Plight of toroa/northern royal albatross goes global
Archived content: This media release was accurate on the date of publication.
IntroductionMillions of bird nerds from around the world will soon have their eyes fixed on coastal Otago’s toroa/northern royal albatross colony, thanks to a new partnership between DOC and New York’s Cornell University/Cornell Lab of Ornithology.
Date: 10 December 2019
DOC’s popular Royal Cam albatross live stream will join Cornell Lab’s global network of live bird cameras this week, giving twenty million annual viewers the chance to learn more about the plight of albatross.
DOC Biodiversity Ranger Sharyn Broni says the new partnership is a major win for the northern royal albatross and will significantly increase the exposure of the bird to an audience of dedicated fans around the globe.
“Toroa is the largest seabird in the world with a wingspan of more than three metres. A record number of albatross chicks fledged here in October, and a new generation of chicks will soon be hatching. But it’s a dangerous world out there, and these birds face a variety of threats to their survival, once they leave the relative safety of the colony.”
Cornell Lab of Ornithology’s Charles Eldermire leads the global Bird Cams project and has been watching Royal Cam since its launch. He approached DOC last year to bring Royal Cam to the world’s stage.
“Seabirds like the northern royal albatross sit at the nexus of so many conservation issues that will face the world for the foreseeable future, such as climate change, unsustainable harvests, invasive species and habitat destruction,” says Charles Eldermire.
“Toroa are an incredible agent for opening hearts and minds to the challenges sea birds are facing globally. The scale at which these birds travel, crossing entire oceans and bypassing borders, makes them a powerful symbol for how wild birds connect us all.
“Cornell Lab are interested in seeing how we can help raise awareness of other birds by drawing the world’s eyes to the challenges they face.”
Cornell Lab and Hawaii’s Kauai Albatross Network previously live streamed the antics of Laysan albatross, receiving more than 6 million views from over 190 countries. Over five years, albatross fans tuned in to watch more than 150 million minutes of bird life. An even larger audience is expected to watch New Zealand’s live stream.
Cornell Lab has upgraded DOC’s existing web camera and the Royal Cam now features new capabilities like the ability to pan and night vision. Overseas, Cornell Lab’s cameras have caught predators roaming nests under the cover of darkness.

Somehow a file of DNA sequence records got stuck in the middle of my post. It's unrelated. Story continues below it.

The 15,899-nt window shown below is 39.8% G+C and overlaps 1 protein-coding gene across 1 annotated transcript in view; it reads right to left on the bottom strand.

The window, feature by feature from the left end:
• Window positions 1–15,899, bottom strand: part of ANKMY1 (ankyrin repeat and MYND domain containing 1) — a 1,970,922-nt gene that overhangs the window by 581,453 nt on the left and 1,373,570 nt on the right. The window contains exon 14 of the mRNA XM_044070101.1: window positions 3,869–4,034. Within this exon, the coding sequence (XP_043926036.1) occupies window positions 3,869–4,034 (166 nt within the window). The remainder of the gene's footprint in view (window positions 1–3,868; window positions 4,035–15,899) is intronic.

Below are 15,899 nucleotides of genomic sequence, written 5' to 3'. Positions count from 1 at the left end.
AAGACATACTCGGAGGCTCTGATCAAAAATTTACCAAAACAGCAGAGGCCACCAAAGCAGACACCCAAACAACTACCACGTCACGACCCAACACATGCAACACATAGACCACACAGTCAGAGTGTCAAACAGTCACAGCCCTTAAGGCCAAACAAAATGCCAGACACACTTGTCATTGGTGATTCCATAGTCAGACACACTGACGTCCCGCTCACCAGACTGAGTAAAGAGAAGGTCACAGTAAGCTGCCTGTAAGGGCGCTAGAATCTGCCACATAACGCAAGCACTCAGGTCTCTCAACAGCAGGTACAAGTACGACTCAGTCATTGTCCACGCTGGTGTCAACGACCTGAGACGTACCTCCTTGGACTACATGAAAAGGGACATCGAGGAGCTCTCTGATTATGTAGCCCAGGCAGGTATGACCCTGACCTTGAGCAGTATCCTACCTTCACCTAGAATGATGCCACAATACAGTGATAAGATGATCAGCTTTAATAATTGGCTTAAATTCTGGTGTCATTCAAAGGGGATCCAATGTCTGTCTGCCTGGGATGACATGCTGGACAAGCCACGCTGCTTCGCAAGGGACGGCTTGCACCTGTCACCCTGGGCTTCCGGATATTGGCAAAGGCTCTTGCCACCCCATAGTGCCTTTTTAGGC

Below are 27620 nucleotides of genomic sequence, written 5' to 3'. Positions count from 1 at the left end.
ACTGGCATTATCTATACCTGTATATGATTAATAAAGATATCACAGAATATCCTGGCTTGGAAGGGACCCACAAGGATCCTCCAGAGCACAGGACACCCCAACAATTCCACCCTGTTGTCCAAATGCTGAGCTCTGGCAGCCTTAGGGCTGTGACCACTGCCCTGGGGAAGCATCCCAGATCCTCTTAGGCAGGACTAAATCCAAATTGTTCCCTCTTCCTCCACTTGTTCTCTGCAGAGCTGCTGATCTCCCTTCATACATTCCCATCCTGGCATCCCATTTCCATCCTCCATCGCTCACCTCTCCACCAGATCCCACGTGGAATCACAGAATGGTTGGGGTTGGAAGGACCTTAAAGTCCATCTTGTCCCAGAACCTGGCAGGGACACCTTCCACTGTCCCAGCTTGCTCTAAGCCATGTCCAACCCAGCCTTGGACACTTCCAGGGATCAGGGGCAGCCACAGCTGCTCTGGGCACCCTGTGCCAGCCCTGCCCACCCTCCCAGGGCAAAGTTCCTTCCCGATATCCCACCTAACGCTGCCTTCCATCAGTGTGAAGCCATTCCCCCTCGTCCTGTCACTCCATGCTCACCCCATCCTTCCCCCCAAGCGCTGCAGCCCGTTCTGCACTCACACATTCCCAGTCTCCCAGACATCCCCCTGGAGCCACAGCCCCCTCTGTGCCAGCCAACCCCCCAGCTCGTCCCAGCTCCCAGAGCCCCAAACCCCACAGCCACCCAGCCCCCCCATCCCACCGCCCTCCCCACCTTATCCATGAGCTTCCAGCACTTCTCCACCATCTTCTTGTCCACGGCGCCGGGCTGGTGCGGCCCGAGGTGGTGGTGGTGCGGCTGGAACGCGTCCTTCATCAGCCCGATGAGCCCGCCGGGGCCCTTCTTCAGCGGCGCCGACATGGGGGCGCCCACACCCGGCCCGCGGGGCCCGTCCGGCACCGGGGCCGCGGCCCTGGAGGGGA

“We’re excited to see what albatross get up to in the evenings. Night vision also gives our international streamers the ability to tune in at any time of the day or night, when previously they would miss out on much of the albatross action due to different time zones,” says Sharyn Broni.
If Royal Cam proves a hit with Cornell Lab’s bird fans, there’s potential for other New Zealand species to get the same attention.
New Zealand is home to a quarter of the world’s population of seabirds and more than 4000 native species threatened or at the risk of extinction, such as hoiho/yellow-eyed penguin, kakī/blackstilt, whio/blue duck and the charismatic kākāpō.
DOC’s Royal Cam has been running at Pukekura/Taiaroa Head since January 2016, obtaining more than 3.5 million views from 199 countries. The camera has been hugely successful and has gathered a loyal following around the world, giving a bird’s eye view into DOC’s biodiversity work with toroa.
DOC manages the albatross colony with the support of the Otago Peninsula Trust, Te Poari a Pukekura (Pukekura Co-management Trust) and Dunedin City Council. It has grown from one breeding pair in 1937 to more than 60 breeding pairs in 2019.
Cornell Lab of Ornithology
The Cornell Lab of Ornithology is a not-for-profit conservation organization whose mission is to “…interpret and conserve the earth’s biological diversity through research, education, and citizen science focused on birds.”
Cornell Lab will stream Royal Cam on their Bird Cams website and DOC will continue to host the camera on its channels.
Northern royal albatross
- Northern royal albatross/toroa are an icon of Dunedin with a conservation status of ‘at risk - naturally uncommon’. They are a taonga species for Ngāi Tahu.
- Northern royal albatross have been nesting at Taiaroa Head for more than 80 years. The small population of birds travel as much as 190,000 km a year before returning to Dunedin.
- 10,000 seabirds also thrive at Pukekura/Taiaroa Head, including nationally vulnerable and threatened species like red-billed gulls and Otago shags.
DOC’s Royal Cam
Royal Cam has recorded the life of four albatross chicks from hatching to fledging. DOC has previously run an annual competition for Royal Cam fans to choose a name for a chick, the winning names were: Moana, Tūmanako, Amīria and Karere.
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